• Yes, Its always good to back away and look at the macro view, take it all in. It reminds of when i play Sudoku, rather than get bogged down in one box, look at the whole grid for clues. I love your comment about limited knowledge – it is good to know our limitations, and be open to learning 🙂
    Thanks for your very kind words, glad you enjoyed the post 🙂

  • Ivan, that is class!!!
    I love the last pic – even a vulture can think he is awesome 🙂
    There’s hope for us all 🙂
    Thanks for reading, and commenting

  • Wonderful post and analogy. I thought I was a “graceful Robin,” but Ivan may have convinced me that I’m a turkey vulture too 🙂

  • I love the analogy Elaine. I can relate to all of them from differents times of my business life bar the first one.

  • Excellent post Elaine. What a nice way to describe different personality types in business – could visualise each one perfectly. I would like to think I’m a robin, but I know that I have elements of all the others as well!

  • Hi Alistair, welcome to Bloggertone. I think there is a lot of confusion out there as to “what is” the Cloud? It’s a relief to know that it’s meant to be understood in precise terms 🙂
    I think what’s important sre potentail benefits to business such as cost & acccess to resources which as I understand it will be greatly improved? Warm Regards, Niall

  • Hi Alistar,

    And there was me thinking the cloud symbol represented the internet….
    How would you define cloud computing? How can we retain this definition?


  • Alistair,

    Interesting column and welcome to Bloggertone.
    The various debates on cloud computing are partially driven by different perceptions of what cloud computing is. One definition that I came across in the past from Joe Drumgoole in CloudSplit covers technical and business aspects –



  • Hi Niall, thanks for the welcome. And thanks to whoever kindly produced the graphic to go with my blog. Terrific. And yes, I totally agree there are business benefits to what’s being touted as Cloud Computing. And these developments are great in providing new choices to IT consumers, especially SME’s. It’s just that what we think of as Cloud today will in a few years time, maybe even a few months, be largely defined by who right now has the biggest marketing influence…. Microsoft? Google?

  • Hi Christina

    I would define cloud computing as something like “sharing a computing resource among many users, dramatically lowering the cost of providing computing capability.” Oh, hang on, that’s the definition of mainframe timesharing from the 1960’s! (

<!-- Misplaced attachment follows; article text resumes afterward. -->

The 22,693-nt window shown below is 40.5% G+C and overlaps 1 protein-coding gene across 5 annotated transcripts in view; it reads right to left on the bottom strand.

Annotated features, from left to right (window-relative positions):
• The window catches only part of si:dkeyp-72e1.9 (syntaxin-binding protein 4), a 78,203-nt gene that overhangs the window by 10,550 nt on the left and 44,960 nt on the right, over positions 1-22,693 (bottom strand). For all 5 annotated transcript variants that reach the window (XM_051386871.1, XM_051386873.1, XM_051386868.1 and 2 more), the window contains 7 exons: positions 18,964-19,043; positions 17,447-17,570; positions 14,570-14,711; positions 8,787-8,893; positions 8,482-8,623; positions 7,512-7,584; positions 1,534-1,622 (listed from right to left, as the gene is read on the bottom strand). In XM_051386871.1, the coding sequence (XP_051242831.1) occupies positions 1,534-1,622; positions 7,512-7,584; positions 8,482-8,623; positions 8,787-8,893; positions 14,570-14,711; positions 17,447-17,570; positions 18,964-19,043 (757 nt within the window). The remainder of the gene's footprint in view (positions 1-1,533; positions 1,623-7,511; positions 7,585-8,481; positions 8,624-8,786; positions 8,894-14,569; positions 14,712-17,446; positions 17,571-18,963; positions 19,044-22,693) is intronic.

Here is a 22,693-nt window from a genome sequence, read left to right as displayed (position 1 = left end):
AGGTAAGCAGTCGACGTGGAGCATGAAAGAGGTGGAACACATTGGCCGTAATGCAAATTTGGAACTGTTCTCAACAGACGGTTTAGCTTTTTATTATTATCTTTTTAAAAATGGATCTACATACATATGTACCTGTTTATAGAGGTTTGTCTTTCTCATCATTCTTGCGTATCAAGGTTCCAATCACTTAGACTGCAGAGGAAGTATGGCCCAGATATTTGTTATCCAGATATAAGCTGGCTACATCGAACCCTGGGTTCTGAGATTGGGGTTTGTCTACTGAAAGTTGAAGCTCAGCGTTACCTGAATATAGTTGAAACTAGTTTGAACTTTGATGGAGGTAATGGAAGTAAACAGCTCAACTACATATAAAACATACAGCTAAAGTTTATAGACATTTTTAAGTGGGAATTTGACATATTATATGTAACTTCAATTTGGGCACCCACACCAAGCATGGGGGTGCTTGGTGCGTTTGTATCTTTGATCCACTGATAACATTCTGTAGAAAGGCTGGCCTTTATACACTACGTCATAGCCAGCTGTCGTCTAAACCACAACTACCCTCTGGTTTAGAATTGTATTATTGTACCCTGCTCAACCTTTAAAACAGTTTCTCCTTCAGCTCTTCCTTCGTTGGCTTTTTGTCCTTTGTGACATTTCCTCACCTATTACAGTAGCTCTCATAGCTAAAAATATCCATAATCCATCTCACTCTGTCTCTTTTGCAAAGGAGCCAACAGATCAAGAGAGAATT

• I know nothing about cloud computing except it will be both revolutionary and dangerous to the untrained mind.
    What confuses me is the perception or misconception that everything will be stored “up there” when we are still dealing with physical servers, or am I sitting on a different nebulous thing altogether??

  • Hi Elaine. You’re absolutely right. It’s a misnomer that stuff is stored “up there”. It’s all stored “down there” in physical servers, hopefully tucked away in secure data centres.

  • Excellent point! By the way I checked out your own site, it’s great! very interesting 🙂

  • OOh just watched Die Hard 4 last night – sign of how vulnerable we are (and how thick we CAN be). If we gather information together to that extent, it puts new meaning on “eggs in one basket”.

    And we must always remember, the crims are always ahead of the possy – law of logic 🙂

    Thanks for clarifying the cloud / server thingy 🙂

  • Peter Doyle


    Interesting article regarding cloud computing on BBC website today:
    It may help to make things a little clearer.
    As article points out this is nothing new – it’s just a new name for a method of service delivery that has been around in various guises for a number of years now.
    Back in 2000 when I joined DMR (now Fujitsu) I was taken on board to help them establish their Application Service Provider (ASP) business which is essentially the same as cloud computing as ASP model was to build infrastruture and host application centrally in data centre and try to sell access to various external customers on a per-seat or per-transaction basis over the web. Didn’t really take of then and model has been honed and tweaked over years since but underlying concept is still the same.
    In terms of defining what Cloud computing is it is worth extending your Douglas Adams reference above – in reference to the Universe he stated that if anyone worked out what it was for or why it was here it would instantly disappear and be replaced by something even more bizarre and inexplicable. The same probably applies to Cloud computing